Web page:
Land, Water And Conflict

Written by  //  September 15, 2010  //  Water  //  1 Comment

The TWO Analysis – Introducing a Methodology for the Transboundary Waters Opportunity Analysis . The report details an analytical framework for effectively developing transboundary water resources in a responsible manner and outlines an approach by which transboundary water stakeholders can collaborate on the equitable and sustainable use of their jointly held freshwater resources.
The fall of the water
(UNEP/IUCN 2004) Emerging threats to the water resources and biodiversity at the roof of the world to Asia’s lowland from land-use changes associated with large-scale settlement and piecemeal development

SciDevNet Spotlight on water security and climate change
Climate change will certainly impact global and regional water resources, but the exact consequences for water security remain unclear. How well can scientists predict the problems? And what can policymakers do to prepare?
Countries dispute use of Nile waters
Nile basin countries are locked in a water supply dispute with Egypt over development projects that would use water from the Nile. Egypt, which relies almost exclusively on Nile waters for its agriculture sector and general water supply, has veto power over any project under a colonial era treaty. Ethiopia, Uganda, Kenya, Tanzania and Rwanda are working to create a new agreement to manage the resource. Los Angeles Times (9/11)
24 May
Chinese engineers propose world’s biggest hydro-electric project in Tibet
Mega-dam on Yarlung Tsangpo river would save 200m tonnes of CO2 but could spark conflict over downstream water supply
… several Chinese hydroengineers see it as the ultimate goal in an accelerating race with India to develop water resources in one of the planet’s last remote regions. Tapping the power of the river as it bends and plunges from the Himalayan roof of the world down towards the Indian and Bangladeshi flood plains has long been a dream of the world’s hydro-engineers.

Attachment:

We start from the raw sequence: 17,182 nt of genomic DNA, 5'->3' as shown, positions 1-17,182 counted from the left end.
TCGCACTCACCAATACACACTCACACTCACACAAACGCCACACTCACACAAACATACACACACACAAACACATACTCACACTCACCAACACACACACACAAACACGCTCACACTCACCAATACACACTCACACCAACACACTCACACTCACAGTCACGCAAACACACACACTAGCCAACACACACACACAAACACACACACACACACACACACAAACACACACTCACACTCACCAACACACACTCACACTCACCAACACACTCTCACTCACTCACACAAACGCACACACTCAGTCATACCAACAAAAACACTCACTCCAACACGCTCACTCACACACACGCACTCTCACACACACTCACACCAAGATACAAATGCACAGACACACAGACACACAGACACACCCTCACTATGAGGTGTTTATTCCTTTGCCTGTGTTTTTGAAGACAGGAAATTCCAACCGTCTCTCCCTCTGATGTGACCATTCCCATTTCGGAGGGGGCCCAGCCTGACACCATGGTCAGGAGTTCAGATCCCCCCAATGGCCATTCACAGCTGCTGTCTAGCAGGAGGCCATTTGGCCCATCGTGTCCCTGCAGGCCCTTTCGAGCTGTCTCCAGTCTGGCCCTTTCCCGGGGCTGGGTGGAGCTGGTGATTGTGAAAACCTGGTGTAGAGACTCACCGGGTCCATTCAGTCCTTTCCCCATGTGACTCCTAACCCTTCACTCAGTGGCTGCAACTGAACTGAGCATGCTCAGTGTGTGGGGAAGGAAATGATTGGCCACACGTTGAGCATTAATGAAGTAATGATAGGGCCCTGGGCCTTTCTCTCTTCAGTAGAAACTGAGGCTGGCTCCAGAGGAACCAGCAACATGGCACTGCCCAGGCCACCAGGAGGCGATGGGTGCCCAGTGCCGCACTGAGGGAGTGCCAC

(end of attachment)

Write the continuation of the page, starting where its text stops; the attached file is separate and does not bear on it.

20 May
To the last drop — How to avoid water wars

(The Economist Special Report on Water) The most hopeful development is the success of other river-basin organisations like the Nile and the Mekong groups. Such outfits now exist for various rivers, including the Danube, the Niger, the Okavango, the Red, the Sava … The way such organisations work, when they work, is to look for the benefits that can be gained from organising water better, and then to share them.
2 May
PERU: Murky Waters Cut Through Andes
(Tierramérica) – The Olmos megaproject, which will divert water from the Huancabamba River through a trans-Andean tunnel to a desert area along Peru’s northern coast, is being touted as a catalyst for development, but disputes are heating up over land, crops and water. In the original plan, there were three phases: diverting the Huancabamba River, which comes from the mountains of the Piura region, through a tunnel under the Andes Mountains; the construction of a hydroelectric complex; and the irrigation of 110,000 hectares in the coastal valley of Olmos.
In the opinion of the Olmos Special Project’s management, it is the cure-all for Peru. The nearly 20-kilometre tunnel under the mountains has been highlighted recently on U.S. television’s Discovery Channel. According to its reports, some 2.5 million cubic metres of water will reach the country’s poorest farmers if the expansion of the initial plan is carried out.
What is certain is that the 38,000 hectares to be irrigated in the first phase do not belong to small or even medium farms.
April 2011
African Hydropower: Damming At What Cost?
(Chatham House | The World Today) The fertile banks of Ethiopia’s Omo river have become the battleground of a struggle between two opposing camps: those who champion the construction of the Gibe III dam on the Omo, focusing on the potential for hydropower to boost Ethiopia’s economic development, and those who feel that the price paid by the Omo’s traditional agro-pastoralist communities would be too devastating to ignore.
7 February
Water at core of climate change impacts-UN experts
(Reuters) – The main impact of climate change will be on water supplies and the world needs to learn from past cooperation such as over the Indus or Mekong Rivers to help avert future conflicts, experts said on Sunday.